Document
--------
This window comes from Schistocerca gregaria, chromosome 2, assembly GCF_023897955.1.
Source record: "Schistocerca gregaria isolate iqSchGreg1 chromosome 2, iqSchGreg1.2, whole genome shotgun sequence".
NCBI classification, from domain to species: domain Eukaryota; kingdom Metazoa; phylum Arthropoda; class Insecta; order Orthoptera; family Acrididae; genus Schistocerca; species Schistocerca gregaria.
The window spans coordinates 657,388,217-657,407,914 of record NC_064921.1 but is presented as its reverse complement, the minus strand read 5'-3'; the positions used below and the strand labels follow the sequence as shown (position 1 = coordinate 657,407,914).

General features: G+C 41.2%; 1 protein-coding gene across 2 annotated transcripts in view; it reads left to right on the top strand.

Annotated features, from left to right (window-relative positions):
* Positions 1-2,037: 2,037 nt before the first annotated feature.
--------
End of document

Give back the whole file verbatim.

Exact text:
This window comes from Schistocerca gregaria, chromosome 2, assembly GCF_023897955.1.
Source record: "Schistocerca gregaria isolate iqSchGreg1 chromosome 2, iqSchGreg1.2, whole genome shotgun sequence".
NCBI classification, from domain to species: domain Eukaryota; kingdom Metazoa; phylum Arthropoda; class Insecta; order Orthoptera; family Acrididae; genus Schistocerca; species Schistocerca gregaria.
The window spans coordinates 657,388,217-657,407,914 of record NC_064921.1 but is presented as its reverse complement, the minus strand read 5'-3'; the positions used below and the strand labels follow the sequence as shown (position 1 = coordinate 657,407,914).

General features: G+C 41.2%; 1 protein-coding gene across 2 annotated transcripts in view; it reads left to right on the top strand.

Annotated features, from left to right (window-relative positions):
* Positions 1-2,037: 2,037 nt before the first annotated feature.